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Introduction to Narain
Chapter One - Page 1
Chapter One - Page 2
Chapter One - Page 3
Chapter Two
Chapter Three
Chapter Four - Page 1
Chapter Four - Page 2
Chapter Five
Chapter Six
Chapter Seven
Chapter Eight Page 1
Chapter Eight Page 2

 

CHAPTER FOUR
Page Two

Rao Family: -

Peace and tranquility prevailed for next 150 years, till Gojar Uhayer (Aabher) and others came. They are referred to as White Huns. They looted and burnt cities. Towards the end of year 5 A.D., they settled around Malva and other places and established Rao Kingdom in Sind. 

Around beginning of the year 7 A.D., five prominent rulers of Rao family, Rao Dewaji, Rao Siharas, Rao Sahisi, Rao Siharisi II, & Rao Sahisi II ruled over Sind. They were at first, considered of Shoodar (Untouchables) caste, and on their adapting and practicing Brahimi Dharam faithfully, they came to be accepted as Khatris and were identified as Agni Kul Khatri Rajputs. History considers this period i.e. year 650 A.D., as Rajput Era.

A few years earlier to this, during the reign of Rao Sahisi II, a Chinese traveler, Ho Ng Chiang visited Sind. In his travelogue he has described Ruler of Sind as Shoodar (Untouchable).

Kutch, Bhuj and parts of Punjab were then under Rule of Sind. Rock Salt from the hills of Punjab was called Sindhu Salt or Salt of Sind. These salt hills were within the boundary of Sind.

Brahmin Family: -

During Rao Sahisi II's reign, a Brahmin by name of Chich came to Sind.  From History of Kashmir "Raj Tirangni", it is learnt Chich's correct name was "Jij" and he hailed from Kashmir Royal Family. His ambition was convert Buddhists to " Sanatan Hindu Dharam. Chich took up a job as Munshi (manager) with Ramrao, Minister of Sind. Having displayed his capabilities and proven his worth, he was, after Ramrao's death, appointed Minister.

Shrewd as he was, Chich befriended Rao Sahisi's Queen, Rani Sahandi and married her. After Rao Sahasi, he became ruler of Sind and propagated Hindu Dharam. After him, his brother Chandar took the Throne and propagated Buddhism instead. Chandar died after seven years rule. There after, Dhahar? (Dhaharseen), son of Chich or Jij, ruled over Sind.

Arab Invaders: -

Since Vedic days, Council of Kings (Oligarchy) ruled over Sind from time to time, but had their disagreements. During the reign of Raja Dhahar (check spell), Arabs invaded Sind. The rulers, as usual did not see eye to eye. Having followed Buddhism and practiced Ahimsa, they had become non- militant and many considered fighting a battle "Sin". Arabs were fully armed and equipped and had equipment to break into and destroyed their forts. They succeeded and conquered Sind.

Result: -

As a result of Arab invasion, many Kings along with some of their subject left Sind to take refuge in Kutch and Punjab. They are identified in Punjab as "Aror-vansi", a word derived from Aror or Alwar, meaning hailing from or resident of Alwar.

Those Hindus who stayed behind were asked to convert to Islam. Many Sindhi Muslims, today, are descendants of those converts. A community living near Kherpur named Yaams, are descendants of Raja Dahar. 

Those Hindus, who choose not to convert, the Rulers in Baghdad, subjected them to payments of Levy & Taxes, and placed their property in hands of a Custodian. The Hindus opted for this rather then change their religion.

Sind Back to Hindu Rule: -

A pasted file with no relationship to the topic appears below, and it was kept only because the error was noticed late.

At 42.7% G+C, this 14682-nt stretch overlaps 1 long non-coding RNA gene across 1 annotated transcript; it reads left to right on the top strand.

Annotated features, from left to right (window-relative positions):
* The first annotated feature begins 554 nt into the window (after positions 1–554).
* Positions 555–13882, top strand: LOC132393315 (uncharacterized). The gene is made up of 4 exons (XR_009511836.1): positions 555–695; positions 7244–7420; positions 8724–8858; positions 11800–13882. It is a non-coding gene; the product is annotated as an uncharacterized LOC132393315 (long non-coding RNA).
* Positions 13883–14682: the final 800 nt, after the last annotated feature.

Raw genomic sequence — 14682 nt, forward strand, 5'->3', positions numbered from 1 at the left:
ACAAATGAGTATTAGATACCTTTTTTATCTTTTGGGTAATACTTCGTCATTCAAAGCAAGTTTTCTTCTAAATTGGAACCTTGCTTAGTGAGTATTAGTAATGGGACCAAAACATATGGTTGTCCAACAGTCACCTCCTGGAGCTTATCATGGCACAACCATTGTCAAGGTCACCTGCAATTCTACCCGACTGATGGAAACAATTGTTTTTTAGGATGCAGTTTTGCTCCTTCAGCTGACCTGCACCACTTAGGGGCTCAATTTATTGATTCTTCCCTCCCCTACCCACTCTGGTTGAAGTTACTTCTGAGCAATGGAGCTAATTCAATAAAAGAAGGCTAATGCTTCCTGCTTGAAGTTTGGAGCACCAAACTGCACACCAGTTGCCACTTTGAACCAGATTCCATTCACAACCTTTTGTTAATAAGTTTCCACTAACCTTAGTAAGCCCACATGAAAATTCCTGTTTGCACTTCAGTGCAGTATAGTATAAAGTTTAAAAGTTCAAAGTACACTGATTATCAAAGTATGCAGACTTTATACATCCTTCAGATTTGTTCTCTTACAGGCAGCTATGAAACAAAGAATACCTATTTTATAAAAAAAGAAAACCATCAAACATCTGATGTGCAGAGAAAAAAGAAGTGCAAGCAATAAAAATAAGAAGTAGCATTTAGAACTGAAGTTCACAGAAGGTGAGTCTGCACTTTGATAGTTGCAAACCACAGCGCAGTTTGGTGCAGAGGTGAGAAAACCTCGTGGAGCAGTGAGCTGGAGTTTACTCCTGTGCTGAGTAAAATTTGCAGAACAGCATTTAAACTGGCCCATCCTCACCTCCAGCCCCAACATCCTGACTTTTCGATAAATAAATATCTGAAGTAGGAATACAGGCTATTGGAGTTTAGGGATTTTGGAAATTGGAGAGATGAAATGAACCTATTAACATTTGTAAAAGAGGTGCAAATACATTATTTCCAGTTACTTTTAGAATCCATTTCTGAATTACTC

In the year 711 A.D., Mohd. Bin Kassam conquered Sind, and appointed Governors called Naibs. In the year 712 he conquered Multan, but died soon after.

Having lost Sind to outsiders, awareness awakened Sindhis. They battled with Khalifs and regained control over major parts of Sind except a portion of an area known as Lar in Karachi district i.e. area from Debal Thatha to the Sea. (Henry Cousens: Antiquities of Sind, p.29.)

Arab Khalifs ruled over Sind for 40 years, i.e. from year 711 A.D. to year 750 A.D. According to "Tahfat Alkaram", Raja Delo Rao (Rai Check spell) ruled over Brahminabad, a city towards Shahdadpur, and Raja Bhanbho Rao (Rai Check spell) reigned over Bhambhor, a city towards Mirpur Sakri. What remained in hands and control of Arabs was an area towards Shahdadpur. Rest of the Sind was regained.

Hindu, Self Rule: - 

Era of Abasi Khilafat began in the year 750 A.D. Abasi deputed their Naibs (Governors) to Sind. Mansoor Bin Jhamoor confronted them but was defeated and he sought refuge in Thar desert and but died of thirst. (Sind Gazetter, first edition, page 91). It appears apparent that Mansoor Bin Jhamoor was a loner in his battle to protect his city Mansoorand his rule over it, and did not have support of Baghdad. He had not participated in propagating Islam nor Arabic language.

Baghdad had, after levying taxes on Hindus, permitted them to practice their faith and were not compelled to learn Arabic. In other words, Hindus had their religious and language freedom and soon got their taste of freedom for a Revolt took place in Iraq during the reign of Bin Abas. Taking advantage of this turmoil, Sind revolved back to self-rule (Major General Haig: Indus Delta Country, p.73.)

Major General Haig, in his book "Indus Delta Country", page 73, has written that in the area around Lar, towards Piran, the Hindu Rajput rulers, though appointed by Arab Khalifs, were Independent. Khalifs did not interfere with their decisions. Thus Muslim rule was only in name. The Government was run by Hindus.

Sind Under Delhi: -

In the year 1024 A.D., Mohd. Gaznavi eliminated and wiped out the Arab Khalifs.  Sind came under Delhi rule. Again, the Muslim rule was only in name. Local Government was in hands of Hindus. This is referred to in history as "Somran Ji Sahibi".

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